Russia has said it will treat US warplanes operating in parts of Syria where its air forces are also present as "targets" amid a diplomatic row caused by the downing of a Syrian jet.
The country's defence ministry said it would track US-led coalition aircraft with missile systems and military aircraft, but stopped short of saying it would shoot them down.
A hotline set up between Russia and the US to prevent mid-air collisions will also be suspended.
"All kinds of airborne vehicles, including aircraft and UAVs of the international coalition detected to the west of the Euphrates River will be tracked by the Russian SAM systems as air targets," the Russian Defence Ministry said in a statement.
The warning followed after a US F-18 Super Hornet shot down a Syrian army SU-22 jet on Sunday in the countryside southwest of Raqqa - the first such downing of a Syrian jet by the US since the start of the country's civil war in 2011.
Washington said the jet had dropped bombs near US-backed forces but Damascus said the plane was downed while flying a mission against Isis militants.
Russia's Defence Ministry said the suspension of its communication line with the Americans would begin immediately.
The US did not use its hotline with Russia ahead of the downing of the Syrian government warplane, said the ministry, which accused the US of a "deliberate failure to make good on its commitments" under the de-confliction deal.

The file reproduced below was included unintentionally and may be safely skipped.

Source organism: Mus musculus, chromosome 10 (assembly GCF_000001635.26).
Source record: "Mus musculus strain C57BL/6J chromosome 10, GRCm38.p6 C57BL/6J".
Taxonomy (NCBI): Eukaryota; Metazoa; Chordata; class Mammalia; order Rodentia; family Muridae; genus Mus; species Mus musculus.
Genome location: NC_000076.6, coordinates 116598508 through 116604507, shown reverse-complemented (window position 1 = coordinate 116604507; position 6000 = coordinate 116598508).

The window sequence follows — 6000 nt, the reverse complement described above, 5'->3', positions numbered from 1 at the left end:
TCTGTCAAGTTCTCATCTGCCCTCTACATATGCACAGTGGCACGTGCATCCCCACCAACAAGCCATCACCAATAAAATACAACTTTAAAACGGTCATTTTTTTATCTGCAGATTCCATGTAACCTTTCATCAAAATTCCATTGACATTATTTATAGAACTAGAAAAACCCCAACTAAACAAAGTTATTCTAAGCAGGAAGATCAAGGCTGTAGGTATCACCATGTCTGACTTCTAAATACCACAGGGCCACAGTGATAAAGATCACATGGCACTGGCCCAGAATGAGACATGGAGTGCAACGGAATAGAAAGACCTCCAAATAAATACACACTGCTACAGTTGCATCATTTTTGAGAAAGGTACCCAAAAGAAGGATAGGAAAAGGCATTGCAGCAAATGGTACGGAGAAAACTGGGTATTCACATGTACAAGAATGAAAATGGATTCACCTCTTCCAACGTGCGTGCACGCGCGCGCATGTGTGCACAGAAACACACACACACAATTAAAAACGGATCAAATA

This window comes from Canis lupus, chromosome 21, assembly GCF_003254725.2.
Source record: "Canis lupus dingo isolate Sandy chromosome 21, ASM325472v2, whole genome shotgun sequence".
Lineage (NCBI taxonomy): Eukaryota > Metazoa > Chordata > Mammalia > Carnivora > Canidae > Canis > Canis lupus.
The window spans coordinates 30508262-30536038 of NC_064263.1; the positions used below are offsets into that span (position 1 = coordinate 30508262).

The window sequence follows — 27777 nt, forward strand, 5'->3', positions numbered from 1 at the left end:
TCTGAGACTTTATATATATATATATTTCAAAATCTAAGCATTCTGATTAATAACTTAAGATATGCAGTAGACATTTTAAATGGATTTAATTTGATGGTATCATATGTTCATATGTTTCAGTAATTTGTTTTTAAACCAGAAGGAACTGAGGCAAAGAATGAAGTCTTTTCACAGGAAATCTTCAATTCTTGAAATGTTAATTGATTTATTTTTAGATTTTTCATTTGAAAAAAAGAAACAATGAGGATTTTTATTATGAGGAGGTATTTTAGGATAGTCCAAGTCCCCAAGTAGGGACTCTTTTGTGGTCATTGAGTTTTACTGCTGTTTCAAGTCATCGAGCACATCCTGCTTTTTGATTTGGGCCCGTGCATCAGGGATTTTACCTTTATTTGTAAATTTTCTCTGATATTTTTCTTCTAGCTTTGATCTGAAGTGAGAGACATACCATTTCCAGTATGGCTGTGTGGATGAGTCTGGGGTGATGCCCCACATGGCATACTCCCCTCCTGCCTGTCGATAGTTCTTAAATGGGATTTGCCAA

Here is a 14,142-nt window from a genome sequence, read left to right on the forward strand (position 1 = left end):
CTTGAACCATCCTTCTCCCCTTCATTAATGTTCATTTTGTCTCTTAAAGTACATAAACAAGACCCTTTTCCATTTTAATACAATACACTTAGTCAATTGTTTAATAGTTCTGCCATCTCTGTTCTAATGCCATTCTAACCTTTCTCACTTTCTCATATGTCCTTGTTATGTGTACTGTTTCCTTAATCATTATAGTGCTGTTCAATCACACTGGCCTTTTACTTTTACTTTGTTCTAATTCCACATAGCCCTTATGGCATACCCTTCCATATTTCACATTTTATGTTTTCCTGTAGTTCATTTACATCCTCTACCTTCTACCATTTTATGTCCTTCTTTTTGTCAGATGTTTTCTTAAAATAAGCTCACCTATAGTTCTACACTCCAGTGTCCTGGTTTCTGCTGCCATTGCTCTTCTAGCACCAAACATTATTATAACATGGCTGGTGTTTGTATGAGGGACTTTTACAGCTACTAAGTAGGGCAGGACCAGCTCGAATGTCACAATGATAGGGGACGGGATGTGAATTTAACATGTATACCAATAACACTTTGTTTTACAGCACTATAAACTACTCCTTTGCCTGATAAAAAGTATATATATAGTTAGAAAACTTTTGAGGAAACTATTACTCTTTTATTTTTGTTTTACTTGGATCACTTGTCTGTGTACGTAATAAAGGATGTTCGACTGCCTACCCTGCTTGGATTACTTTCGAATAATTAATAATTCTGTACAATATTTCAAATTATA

"The shooting down of a Syrian Air Force jet in Syria’s airspace is a cynical violation of Syria’s sovereignty," the ministry said.
"The US’ repeated combat operations under the guise of ‘combating terrorism’ against the legitimate armed forces of a UN member-country are a flagrant violation of international law and an actual military aggression against the Syrian Arab Republic."
Theresa May appealed to Russia to continue the use of "deconfliction" measures over the skies of Syria to reduce the risk of misunderstandings in what is a crowded airspace.
Russia, which has been providing air cover for Syria's President, Bashar al-Assad, since 2015, has an agreement with the US aimed at preventing incidents involving either country's warplanes engaged in operations in Syria.
Downing the jet was akin to "helping the terrorists that the US is fighting against”, Sergei Ryabkov, Russia's Deputy Foreign Minister, said.